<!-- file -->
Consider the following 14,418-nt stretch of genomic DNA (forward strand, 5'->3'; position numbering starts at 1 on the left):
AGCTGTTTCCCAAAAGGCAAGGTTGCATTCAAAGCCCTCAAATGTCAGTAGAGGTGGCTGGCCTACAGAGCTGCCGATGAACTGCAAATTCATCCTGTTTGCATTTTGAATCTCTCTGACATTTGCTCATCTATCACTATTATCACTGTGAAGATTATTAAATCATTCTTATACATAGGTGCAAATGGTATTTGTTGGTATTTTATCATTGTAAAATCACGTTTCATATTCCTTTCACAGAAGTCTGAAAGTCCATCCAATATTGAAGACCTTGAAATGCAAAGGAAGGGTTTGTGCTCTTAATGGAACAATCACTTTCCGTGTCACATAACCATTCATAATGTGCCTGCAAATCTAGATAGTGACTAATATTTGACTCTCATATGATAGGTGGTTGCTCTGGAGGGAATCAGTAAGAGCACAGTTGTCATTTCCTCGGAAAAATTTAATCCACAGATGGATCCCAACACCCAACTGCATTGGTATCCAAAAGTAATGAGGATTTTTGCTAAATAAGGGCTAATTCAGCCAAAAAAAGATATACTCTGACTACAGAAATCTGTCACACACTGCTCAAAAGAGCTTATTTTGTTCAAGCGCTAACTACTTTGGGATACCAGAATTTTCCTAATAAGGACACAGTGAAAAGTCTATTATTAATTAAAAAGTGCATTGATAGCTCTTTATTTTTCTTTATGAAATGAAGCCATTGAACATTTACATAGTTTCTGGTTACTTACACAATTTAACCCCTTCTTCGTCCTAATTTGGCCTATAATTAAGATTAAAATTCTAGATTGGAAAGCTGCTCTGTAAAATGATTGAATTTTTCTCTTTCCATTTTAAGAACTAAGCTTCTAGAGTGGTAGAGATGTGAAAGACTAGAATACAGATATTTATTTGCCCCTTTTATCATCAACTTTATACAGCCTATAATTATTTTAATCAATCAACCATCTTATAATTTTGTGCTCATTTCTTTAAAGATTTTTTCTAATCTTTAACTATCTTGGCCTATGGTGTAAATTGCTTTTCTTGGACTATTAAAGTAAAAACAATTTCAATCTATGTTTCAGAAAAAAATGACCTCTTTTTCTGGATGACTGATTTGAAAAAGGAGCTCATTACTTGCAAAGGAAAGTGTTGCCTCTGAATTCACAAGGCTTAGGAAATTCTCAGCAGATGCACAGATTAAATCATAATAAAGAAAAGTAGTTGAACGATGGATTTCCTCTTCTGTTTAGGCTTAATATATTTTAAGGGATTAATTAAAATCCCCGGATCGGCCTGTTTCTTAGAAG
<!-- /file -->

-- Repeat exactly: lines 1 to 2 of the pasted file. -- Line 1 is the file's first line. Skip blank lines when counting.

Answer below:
Consider the following 14,418-nt stretch of genomic DNA (forward strand, 5'->3'; position numbering starts at 1 on the left):
AGCTGTTTCCCAAAAGGCAAGGTTGCATTCAAAGCCCTCAAATGTCAGTAGAGGTGGCTGGCCTACAGAGCTGCCGATGAACTGCAAATTCATCCTGTTTGCATTTTGAATCTCTCTGACATTTGCTCATCTATCACTATTATCACTGTGAAGATTATTAAATCATTCTTATACATAGGTGCAAATGGTATTTGTTGGTATTTTATCATTGTAAAATCACGTTTCATATTCCTTTCACAGAAGTCTGAAAGTCCATCCAATATTGAAGACCTTGAAATGCAAAGGAAGGGTTTGTGCTCTTAATGGAACAATCACTTTCCGTGTCACATAACCATTCATAATGTGCCTGCAAATCTAGATAGTGACTAATATTTGACTCTCATATGATAGGTGGTTGCTCTGGAGGGAATCAGTAAGAGCACAGTTGTCATTTCCTCGGAAAAATTTAATCCACAGATGGATCCCAACACCCAACTGCATTGGTATCCAAAAGTAATGAGGATTTTTGCTAAATAAGGGCTAATTCAGCCAAAAAAAGATATACTCTGACTACAGAAATCTGTCACACACTGCTCAAAAGAGCTTATTTTGTTCAAGCGCTAACTACTTTGGGATACCAGAATTTTCCTAATAAGGACACAGTGAAAAGTCTATTATTAATTAAAAAGTGCATTGATAGCTCTTTATTTTTCTTTATGAAATGAAGCCATTGAACATTTACATAGTTTCTGGTTACTTACACAATTTAACCCCTTCTTCGTCCTAATTTGGCCTATAATTAAGATTAAAATTCTAGATTGGAAAGCTGCTCTGTAAAATGATTGAATTTTTCTCTTTCCATTTTAAGAACTAAGCTTCTAGAGTGGTAGAGATGTGAAAGACTAGAATACAGATATTTATTTGCCCCTTTTATCATCAACTTTATACAGCCTATAATTATTTTAATCAATCAACCATCTTATAATTTTGTGCTCATTTCTTTAAAGATTTTTTCTAATCTTTAACTATCTTGGCCTATGGTGTAAATTGCTTTTCTTGGACTATTAAAGTAAAAACAATTTCAATCTATGTTTCAGAAAAAAATGACCTCTTTTTCTGGATGACTGATTTGAAAAAGGAGCTCATTACTTGCAAAGGAAAGTGTTGCCTCTGAATTCACAAGGCTTAGGAAATTCTCAGCAGATGCACAGATTAAATCATAATAAAGAAAAGTAGTTGAACGATGGATTTCCTCTTCTGTTTAGGCTTAATATATTTTAAGGGATTAATTAAAATCCCCGGATCGGCCTGTTTCTTAGAAG